We get many species of woodpecker visiting the garden. This one is the Great Spotted (Dendrocopos major). Aside from the black, green and grey woodpeckers, the vast majority in our area look very similar and it’s often difficult to identify them. The Great Spotted is best identified by its long white shoulder patches.
I know the photo is terrible quality but this really was a spur of the moment event and it’s literally only luck that got the bird in the picture. We were driving through the village when we passed a bird standing by the side of the road. It took a few moments for me to realize it was a Hoopoe (Upupa epops). I slammed on the brakes, put the warning lights on, left the engine running and got out to take a photo.
The bird flew off into a nearby tree. I walked towards it and it flew off again. For several minutes I followed but never had chance for a decent shot. eventually, it settled in a large tree and I could just make out its silhouette through the branches so I snapped one off. I thought I’d been unsuccessful until reviewing the photo later.
We used to have flocks of Hoopoe pass through in early summer on their way North but i haven’t seen any for a while. Maybe this one got left behind when they migrated back south.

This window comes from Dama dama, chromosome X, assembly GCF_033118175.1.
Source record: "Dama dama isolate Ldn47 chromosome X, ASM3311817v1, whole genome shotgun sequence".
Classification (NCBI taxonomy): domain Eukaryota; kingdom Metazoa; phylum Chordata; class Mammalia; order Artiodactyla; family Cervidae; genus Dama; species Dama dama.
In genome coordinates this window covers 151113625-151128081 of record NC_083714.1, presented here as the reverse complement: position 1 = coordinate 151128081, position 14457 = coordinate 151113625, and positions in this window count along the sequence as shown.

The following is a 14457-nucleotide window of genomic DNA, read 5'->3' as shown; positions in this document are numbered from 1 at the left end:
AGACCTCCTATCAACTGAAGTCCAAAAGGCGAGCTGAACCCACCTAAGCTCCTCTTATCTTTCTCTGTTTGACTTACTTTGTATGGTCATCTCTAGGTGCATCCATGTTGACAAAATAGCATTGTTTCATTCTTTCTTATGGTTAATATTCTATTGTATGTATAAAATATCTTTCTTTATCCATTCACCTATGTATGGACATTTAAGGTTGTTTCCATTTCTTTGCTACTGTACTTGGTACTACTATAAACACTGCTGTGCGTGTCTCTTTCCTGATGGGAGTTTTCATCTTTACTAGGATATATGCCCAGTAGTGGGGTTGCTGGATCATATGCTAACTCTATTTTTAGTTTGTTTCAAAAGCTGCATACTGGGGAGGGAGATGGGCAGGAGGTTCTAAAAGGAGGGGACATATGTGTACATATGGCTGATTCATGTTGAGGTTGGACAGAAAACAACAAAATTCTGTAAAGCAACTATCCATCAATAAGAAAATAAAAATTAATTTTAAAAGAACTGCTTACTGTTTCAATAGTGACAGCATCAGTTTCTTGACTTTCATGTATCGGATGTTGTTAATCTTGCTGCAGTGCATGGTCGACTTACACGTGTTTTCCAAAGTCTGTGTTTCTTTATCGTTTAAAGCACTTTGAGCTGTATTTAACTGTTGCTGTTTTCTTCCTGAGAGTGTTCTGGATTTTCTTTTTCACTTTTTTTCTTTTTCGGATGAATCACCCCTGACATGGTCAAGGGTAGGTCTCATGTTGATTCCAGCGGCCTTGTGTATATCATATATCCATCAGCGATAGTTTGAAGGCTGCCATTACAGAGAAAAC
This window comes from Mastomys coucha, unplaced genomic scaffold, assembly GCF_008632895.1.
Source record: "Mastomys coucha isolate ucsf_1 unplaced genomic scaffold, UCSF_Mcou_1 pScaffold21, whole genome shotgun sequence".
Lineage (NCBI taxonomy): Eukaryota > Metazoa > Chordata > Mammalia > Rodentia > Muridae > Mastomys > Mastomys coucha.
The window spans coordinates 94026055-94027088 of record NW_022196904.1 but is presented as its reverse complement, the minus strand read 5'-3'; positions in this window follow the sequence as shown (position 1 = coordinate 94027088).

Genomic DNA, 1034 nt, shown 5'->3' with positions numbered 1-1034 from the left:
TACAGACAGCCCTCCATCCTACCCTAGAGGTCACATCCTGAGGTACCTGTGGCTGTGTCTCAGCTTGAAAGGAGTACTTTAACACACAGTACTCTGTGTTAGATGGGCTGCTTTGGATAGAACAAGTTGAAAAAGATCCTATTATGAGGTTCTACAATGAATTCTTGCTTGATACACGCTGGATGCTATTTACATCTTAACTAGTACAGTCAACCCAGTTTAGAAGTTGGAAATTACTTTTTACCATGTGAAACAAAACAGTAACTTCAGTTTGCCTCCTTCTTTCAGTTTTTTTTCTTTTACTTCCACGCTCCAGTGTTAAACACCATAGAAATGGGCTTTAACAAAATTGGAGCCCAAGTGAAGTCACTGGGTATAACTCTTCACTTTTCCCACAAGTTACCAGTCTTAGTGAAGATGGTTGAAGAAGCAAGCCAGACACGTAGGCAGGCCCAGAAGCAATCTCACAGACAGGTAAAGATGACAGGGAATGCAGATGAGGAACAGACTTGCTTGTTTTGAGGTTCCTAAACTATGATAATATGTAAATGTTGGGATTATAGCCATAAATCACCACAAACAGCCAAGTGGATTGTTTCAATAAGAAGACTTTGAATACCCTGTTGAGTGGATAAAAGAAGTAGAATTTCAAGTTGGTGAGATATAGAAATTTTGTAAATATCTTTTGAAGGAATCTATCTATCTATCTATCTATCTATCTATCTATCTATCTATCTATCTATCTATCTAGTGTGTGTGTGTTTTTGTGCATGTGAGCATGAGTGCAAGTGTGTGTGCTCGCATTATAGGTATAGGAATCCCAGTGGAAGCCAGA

We have a family of Lesser Spotted Eagles (Aquila pomarina) living in a tree a couple of hundred metres from the house. Because of the hot weather, they’re using this time to ride the thermals and regularly fly low over our heads. Their screams fill the valley. This eagle is returning to its nest with a mouse in its beak
The ancient harbour wall around our house in Croatia was home to a pair of White Wagtails (Motacilla alba). One is pictured here with an insect in its mouth. They spent much of there time calling out alarm cries or trying to distract us from nearing their nest.
Even though this is an annual occurrence, it’s still something that fills me with dread – a White Stork (Ciconia ciconia) inspecting my chimney. As they’re protected, if they decide to build a nest on the chimney then they can’t be moved and I’d have to wait until they’ve returned to warmer climes before I can get rid of it – which is a long time to go without a fire. This particular stork is a bit late with nest building as others already have young. I’m hoping it’s not the insane one from a couple of years back who woke me up in the early morning by hammering its giant beak against my 2nd floor French doors or who was repeatedly seen in the cemetery hammering away at gravestones.
The other reason i don’t like them anywhere near my roof is they leave the black tiles looking like someone pelted them with buckets of ice cream. They’re very, very big birds (4-feet tall) and they produce a lot of waste…
The Golden Oriole (Oriolus oriolus) produces my favourite bird song – it gives a tropical or Australian-like sound to the garden. They only migrate for a couple of months each year and will shortly be leaving, much earlier than other migratory species. I’ve been trying for years to get a photo of one but they never seem to sit still long enough, plus they prefer the higher branches of trees.